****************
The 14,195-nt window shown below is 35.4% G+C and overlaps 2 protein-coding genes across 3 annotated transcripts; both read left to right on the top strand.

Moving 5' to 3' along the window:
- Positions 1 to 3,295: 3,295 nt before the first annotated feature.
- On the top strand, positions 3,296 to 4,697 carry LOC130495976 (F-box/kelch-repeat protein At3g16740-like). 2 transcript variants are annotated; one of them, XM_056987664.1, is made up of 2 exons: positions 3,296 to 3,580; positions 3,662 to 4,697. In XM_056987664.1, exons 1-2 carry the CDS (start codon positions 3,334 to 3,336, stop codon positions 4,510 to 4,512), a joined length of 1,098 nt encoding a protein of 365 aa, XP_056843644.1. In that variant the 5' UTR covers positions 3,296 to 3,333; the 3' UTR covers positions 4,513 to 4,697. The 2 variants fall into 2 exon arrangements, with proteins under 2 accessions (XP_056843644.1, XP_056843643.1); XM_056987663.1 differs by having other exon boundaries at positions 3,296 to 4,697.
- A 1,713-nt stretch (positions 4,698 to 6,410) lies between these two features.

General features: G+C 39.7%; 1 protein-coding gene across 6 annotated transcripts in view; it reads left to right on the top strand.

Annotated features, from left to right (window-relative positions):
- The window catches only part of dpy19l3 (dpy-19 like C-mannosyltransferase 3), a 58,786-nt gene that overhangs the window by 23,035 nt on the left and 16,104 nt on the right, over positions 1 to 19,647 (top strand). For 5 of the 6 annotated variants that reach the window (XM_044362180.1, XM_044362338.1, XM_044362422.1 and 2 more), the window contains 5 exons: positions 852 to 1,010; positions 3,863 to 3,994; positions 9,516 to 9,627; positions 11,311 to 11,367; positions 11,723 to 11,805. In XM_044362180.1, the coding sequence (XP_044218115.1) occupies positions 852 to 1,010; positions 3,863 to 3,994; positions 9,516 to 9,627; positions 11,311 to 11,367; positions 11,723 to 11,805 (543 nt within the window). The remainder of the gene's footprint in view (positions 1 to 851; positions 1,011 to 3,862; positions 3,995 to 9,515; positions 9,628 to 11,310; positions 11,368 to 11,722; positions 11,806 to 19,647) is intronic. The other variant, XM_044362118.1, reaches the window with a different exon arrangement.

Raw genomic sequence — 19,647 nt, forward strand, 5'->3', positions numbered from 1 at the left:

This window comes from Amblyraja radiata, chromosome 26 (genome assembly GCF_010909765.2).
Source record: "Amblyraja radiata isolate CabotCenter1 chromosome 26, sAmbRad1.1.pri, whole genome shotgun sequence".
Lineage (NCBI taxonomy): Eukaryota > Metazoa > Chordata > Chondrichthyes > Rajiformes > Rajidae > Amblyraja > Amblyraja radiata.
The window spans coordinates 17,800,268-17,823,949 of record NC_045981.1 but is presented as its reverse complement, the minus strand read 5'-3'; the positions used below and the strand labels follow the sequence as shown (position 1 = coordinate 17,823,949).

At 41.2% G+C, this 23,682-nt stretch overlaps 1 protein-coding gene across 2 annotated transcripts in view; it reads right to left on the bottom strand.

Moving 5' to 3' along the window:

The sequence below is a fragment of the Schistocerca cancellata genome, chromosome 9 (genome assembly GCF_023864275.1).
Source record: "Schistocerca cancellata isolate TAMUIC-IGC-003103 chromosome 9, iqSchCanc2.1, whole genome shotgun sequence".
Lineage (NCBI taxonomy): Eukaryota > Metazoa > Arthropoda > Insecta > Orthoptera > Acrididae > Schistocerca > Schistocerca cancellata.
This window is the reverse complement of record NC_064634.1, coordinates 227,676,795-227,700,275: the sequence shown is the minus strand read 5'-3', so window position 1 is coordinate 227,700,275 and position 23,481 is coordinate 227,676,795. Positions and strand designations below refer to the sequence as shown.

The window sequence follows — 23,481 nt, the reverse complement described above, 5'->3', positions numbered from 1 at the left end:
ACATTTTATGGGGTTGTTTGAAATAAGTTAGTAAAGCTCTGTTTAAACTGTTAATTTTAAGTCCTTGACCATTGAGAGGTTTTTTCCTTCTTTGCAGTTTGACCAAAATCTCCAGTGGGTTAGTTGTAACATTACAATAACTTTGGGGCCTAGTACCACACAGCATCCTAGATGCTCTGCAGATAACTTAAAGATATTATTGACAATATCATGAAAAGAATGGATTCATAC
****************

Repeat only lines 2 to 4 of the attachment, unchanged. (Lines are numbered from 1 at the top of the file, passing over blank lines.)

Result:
Moving 5' to 3' along the window:
- Positions 1 to 3,295: 3,295 nt before the first annotated feature.
- On the top strand, positions 3,296 to 4,697 carry LOC130495976 (F-box/kelch-repeat protein At3g16740-like). 2 transcript variants are annotated; one of them, XM_056987664.1, is made up of 2 exons: positions 3,296 to 3,580; positions 3,662 to 4,697. In XM_056987664.1, exons 1-2 carry the CDS (start codon positions 3,334 to 3,336, stop codon positions 4,510 to 4,512), a joined length of 1,098 nt encoding a protein of 365 aa, XP_056843644.1. In that variant the 5' UTR covers positions 3,296 to 3,333; the 3' UTR covers positions 4,513 to 4,697. The 2 variants fall into 2 exon arrangements, with proteins under 2 accessions (XP_056843644.1, XP_056843643.1); XM_056987663.1 differs by having other exon boundaries at positions 3,296 to 4,697.